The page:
Senior vice president for corporate affairs, Manpower
China’s remarkable economic growth has not overshadowed its need for better management and efficiency. Now, a pilot project between employment services firm Manpower and Chinese labor authorities is aimed at improving training and placement for workers in Shanghai. David Arkless talks to Workforce Management staff writer Jonathan Pont about the problems that businesses and government officials in Shanghai intend to fix.
Workforce Management: How would you characterize the potential in this market from the perspective of a firm looking to set up operations in China?
David Arkless: Right now foreign companies invest a billion dollars a week into China. But if you look at its GDP, foreign investment is a tiny part of what’s happening there. The Chinese economy, many say, will be the largest consumer economy in the world in 10 or 15 years. What companies say when they come to us, by far, is not about offshoring or to get lower labor costs. They want to be in the middle of the fastest-growing consumer economy in the world.
WM: How does this initiative differ from what the company has done in the past in China?
Arkless: We took the classic approach to enter China: Form a joint venture, then develop a wholly owned foreign entity. You start organic operations, hire locals, train them in your systems and open offices. Now, we’re forecasting the need for talent in professional and vocational areas in six-month, 12-month and five-year periods by surveying over 100,000 of the municipality’s investors, state-owned businesses, government, universities.
WM: Which challenges will you address in the Chinese labor market?
Arkless: China invests more in vocational training than any other country. The problem is matching the skilled people with economic requirements of places like Shanghai. In employment offices, we’ll have Internet-based skills assessment. That means the minute a student walks in, a series of tests in Mandarin will tell us the vocational area he’s suited to.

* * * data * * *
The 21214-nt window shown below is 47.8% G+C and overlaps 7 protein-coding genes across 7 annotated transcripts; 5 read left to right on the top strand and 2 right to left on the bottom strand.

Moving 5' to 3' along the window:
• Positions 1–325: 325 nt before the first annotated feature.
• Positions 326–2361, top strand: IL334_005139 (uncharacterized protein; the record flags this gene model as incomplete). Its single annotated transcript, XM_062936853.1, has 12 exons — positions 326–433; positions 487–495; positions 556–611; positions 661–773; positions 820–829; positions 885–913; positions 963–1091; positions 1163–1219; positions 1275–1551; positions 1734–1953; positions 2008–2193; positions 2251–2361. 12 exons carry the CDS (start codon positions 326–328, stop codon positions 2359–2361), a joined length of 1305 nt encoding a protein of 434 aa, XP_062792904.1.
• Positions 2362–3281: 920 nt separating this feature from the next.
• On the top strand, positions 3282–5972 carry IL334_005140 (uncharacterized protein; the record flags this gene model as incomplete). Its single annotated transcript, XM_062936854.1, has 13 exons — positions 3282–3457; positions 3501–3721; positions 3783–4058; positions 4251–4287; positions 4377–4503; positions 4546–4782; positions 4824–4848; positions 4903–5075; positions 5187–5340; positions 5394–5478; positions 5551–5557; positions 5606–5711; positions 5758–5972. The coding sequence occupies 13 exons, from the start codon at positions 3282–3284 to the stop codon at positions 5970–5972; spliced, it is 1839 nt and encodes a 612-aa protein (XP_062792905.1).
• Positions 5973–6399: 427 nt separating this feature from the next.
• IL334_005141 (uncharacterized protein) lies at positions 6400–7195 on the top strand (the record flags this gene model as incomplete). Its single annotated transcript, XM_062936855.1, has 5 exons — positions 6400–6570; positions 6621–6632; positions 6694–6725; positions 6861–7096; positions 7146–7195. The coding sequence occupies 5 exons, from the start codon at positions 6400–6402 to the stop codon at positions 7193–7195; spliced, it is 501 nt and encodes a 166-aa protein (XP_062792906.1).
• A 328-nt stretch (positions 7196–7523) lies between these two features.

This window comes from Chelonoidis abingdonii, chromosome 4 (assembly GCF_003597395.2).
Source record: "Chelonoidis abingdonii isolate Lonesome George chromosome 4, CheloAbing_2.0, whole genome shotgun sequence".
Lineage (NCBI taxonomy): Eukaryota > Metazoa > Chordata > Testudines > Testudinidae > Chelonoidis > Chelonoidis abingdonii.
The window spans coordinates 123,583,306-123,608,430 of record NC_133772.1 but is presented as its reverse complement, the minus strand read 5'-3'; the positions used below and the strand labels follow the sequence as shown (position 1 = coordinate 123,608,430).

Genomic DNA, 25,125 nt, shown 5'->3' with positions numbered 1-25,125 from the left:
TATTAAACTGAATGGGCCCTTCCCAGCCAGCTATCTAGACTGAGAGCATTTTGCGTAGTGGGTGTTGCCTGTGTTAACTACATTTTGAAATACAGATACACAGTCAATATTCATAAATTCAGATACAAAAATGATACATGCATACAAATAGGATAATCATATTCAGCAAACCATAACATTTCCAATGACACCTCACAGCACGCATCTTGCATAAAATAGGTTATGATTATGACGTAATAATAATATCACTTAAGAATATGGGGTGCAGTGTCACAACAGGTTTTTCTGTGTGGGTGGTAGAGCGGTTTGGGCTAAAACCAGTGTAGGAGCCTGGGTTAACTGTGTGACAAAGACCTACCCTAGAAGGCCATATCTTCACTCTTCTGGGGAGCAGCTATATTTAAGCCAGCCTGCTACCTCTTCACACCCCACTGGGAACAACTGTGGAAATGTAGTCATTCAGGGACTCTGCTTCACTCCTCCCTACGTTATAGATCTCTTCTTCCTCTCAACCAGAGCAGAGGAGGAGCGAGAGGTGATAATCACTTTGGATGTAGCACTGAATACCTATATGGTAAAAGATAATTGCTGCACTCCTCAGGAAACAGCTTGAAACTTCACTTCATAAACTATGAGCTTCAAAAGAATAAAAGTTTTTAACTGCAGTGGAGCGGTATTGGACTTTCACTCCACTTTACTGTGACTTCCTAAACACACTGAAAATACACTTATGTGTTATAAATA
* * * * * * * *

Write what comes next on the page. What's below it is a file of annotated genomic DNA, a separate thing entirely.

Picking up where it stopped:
WM: How is it working with Chinese government officials?
Arkless: I found the process refreshing. They’re among the most intelligent and forward-looking government officials I’ve met anywhere. They’re saying, "We know if we’re going to be competitive, we need flexibility and productivity in the workforce." State-owned entities are being told, "You’d better learn to compete against foreign entities. … You’re going to be private in a few years."
WM: What’s the most surprising thing about modern Chinese capitalism?
Arkless: They’re embracing it, and it’s changing quickly. There are still some old characteristics. They wonder why we work on such short horizons when their economy has been running for 5,000 years. The cities have become dynamic and fast-moving. They’ve got the long-term view and the desire to get things running in the short term very quickly. They still call it a socialist economy, but it’s behaving like an open one.
Workforce Management, July 2005, p. 18 --Subscribe Now!